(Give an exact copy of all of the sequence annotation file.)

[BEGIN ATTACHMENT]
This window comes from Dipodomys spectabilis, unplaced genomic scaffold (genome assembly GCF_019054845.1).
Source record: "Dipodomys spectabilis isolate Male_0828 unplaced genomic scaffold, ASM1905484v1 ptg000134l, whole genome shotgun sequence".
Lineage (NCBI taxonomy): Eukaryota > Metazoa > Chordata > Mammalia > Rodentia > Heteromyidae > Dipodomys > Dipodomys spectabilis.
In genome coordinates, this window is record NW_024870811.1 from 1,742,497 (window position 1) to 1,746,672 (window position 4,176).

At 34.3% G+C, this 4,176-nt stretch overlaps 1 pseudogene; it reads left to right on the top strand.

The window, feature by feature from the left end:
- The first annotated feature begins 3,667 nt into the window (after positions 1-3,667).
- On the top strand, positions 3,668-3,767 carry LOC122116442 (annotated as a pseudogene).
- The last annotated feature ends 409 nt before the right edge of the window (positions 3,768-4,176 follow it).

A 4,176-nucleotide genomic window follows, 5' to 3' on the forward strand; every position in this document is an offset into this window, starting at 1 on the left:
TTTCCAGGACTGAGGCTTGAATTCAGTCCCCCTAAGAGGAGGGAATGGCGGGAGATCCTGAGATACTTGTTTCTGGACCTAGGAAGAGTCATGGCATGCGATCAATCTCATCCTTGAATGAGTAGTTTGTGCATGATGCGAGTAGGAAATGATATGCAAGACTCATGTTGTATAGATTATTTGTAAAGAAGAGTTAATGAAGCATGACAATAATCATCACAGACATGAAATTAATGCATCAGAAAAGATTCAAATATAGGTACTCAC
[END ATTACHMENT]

This window comes from Dipodomys spectabilis, unplaced genomic scaffold (genome assembly GCF_019054845.1).
Source record: "Dipodomys spectabilis isolate Male_0828 unplaced genomic scaffold, ASM1905484v1 ptg000134l, whole genome shotgun sequence".
Lineage (NCBI taxonomy): Eukaryota > Metazoa > Chordata > Mammalia > Rodentia > Heteromyidae > Dipodomys > Dipodomys spectabilis.
In genome coordinates, this window is record NW_024870811.1 from 1,742,497 (window position 1) to 1,746,672 (window position 4,176).

At 34.3% G+C, this 4,176-nt stretch overlaps 1 pseudogene; it reads left to right on the top strand.

The window, feature by feature from the left end:
- The first annotated feature begins 3,667 nt into the window (after positions 1-3,667).
- On the top strand, positions 3,668-3,767 carry LOC122116442 (annotated as a pseudogene).
- The last annotated feature ends 409 nt before the right edge of the window (positions 3,768-4,176 follow it).

A 4,176-nucleotide genomic window follows, 5' to 3' on the forward strand; every position in this document is an offset into this window, starting at 1 on the left:
TTTCCAGGACTGAGGCTTGAATTCAGTCCCCCTAAGAGGAGGGAATGGCGGGAGATCCTGAGATACTTGTTTCTGGACCTAGGAAGAGTCATGGCATGCGATCAATCTCATCCTTGAATGAGTAGTTTGTGCATGATGCGAGTAGGAAATGATATGCAAGACTCATGTTGTATAGATTATTTGTAAAGAAGAGTTAATGAAGCATGACAATAATCATCACAGACATGAAATTAATGCATCAGAAAAGATTCAAATATAGGTACTCAC